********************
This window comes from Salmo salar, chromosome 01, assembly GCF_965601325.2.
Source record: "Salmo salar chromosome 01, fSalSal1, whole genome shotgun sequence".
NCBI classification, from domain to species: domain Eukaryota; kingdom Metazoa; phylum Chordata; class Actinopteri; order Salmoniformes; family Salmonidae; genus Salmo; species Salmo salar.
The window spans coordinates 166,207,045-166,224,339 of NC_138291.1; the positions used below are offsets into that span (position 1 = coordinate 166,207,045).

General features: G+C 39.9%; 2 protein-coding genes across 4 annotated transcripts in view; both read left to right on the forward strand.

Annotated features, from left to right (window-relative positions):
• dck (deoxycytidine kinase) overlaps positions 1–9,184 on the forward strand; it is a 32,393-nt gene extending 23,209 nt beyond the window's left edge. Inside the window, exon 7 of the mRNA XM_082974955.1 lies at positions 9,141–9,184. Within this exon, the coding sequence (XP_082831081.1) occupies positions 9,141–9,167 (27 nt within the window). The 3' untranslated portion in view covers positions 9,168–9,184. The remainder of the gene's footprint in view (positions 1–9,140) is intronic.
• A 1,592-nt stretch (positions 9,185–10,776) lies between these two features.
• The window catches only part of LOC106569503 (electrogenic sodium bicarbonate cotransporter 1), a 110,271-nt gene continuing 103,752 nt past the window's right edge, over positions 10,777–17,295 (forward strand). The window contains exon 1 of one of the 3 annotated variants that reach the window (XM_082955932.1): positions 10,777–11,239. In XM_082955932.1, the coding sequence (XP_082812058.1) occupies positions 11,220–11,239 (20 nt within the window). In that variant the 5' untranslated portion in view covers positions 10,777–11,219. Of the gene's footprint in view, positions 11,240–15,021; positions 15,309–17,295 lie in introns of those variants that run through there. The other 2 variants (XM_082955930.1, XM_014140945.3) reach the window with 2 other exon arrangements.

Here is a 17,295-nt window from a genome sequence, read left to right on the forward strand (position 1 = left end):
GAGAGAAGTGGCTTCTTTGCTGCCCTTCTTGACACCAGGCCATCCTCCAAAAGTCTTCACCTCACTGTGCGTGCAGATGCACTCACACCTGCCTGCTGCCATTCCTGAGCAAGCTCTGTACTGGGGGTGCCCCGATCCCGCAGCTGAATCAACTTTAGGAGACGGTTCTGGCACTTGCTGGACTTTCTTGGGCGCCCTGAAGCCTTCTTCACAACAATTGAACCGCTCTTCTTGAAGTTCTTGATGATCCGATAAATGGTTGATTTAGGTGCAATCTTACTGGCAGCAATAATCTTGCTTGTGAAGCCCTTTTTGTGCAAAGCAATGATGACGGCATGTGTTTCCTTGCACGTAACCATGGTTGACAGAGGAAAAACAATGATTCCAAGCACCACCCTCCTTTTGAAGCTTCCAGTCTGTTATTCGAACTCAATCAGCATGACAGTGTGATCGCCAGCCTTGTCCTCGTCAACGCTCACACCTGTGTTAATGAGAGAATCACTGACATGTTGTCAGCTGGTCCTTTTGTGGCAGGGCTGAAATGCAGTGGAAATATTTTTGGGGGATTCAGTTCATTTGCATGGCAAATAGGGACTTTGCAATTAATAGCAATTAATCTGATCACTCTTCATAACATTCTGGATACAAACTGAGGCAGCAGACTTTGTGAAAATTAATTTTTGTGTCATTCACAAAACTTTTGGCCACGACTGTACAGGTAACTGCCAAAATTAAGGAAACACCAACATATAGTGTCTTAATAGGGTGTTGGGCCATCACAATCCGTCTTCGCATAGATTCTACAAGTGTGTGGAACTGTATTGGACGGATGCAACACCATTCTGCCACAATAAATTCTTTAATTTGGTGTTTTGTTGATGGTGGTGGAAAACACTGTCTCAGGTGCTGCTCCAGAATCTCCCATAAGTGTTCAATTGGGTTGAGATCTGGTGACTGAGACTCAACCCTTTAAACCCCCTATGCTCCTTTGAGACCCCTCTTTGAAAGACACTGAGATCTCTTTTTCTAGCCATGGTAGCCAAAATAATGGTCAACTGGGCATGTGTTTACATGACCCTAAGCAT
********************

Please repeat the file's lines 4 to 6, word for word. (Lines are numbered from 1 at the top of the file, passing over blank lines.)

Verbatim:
The window spans coordinates 166,207,045-166,224,339 of NC_138291.1; the positions used below are offsets into that span (position 1 = coordinate 166,207,045).

General features: G+C 39.9%; 2 protein-coding genes across 4 annotated transcripts in view; both read left to right on the forward strand.

Annotated features, from left to right (window-relative positions):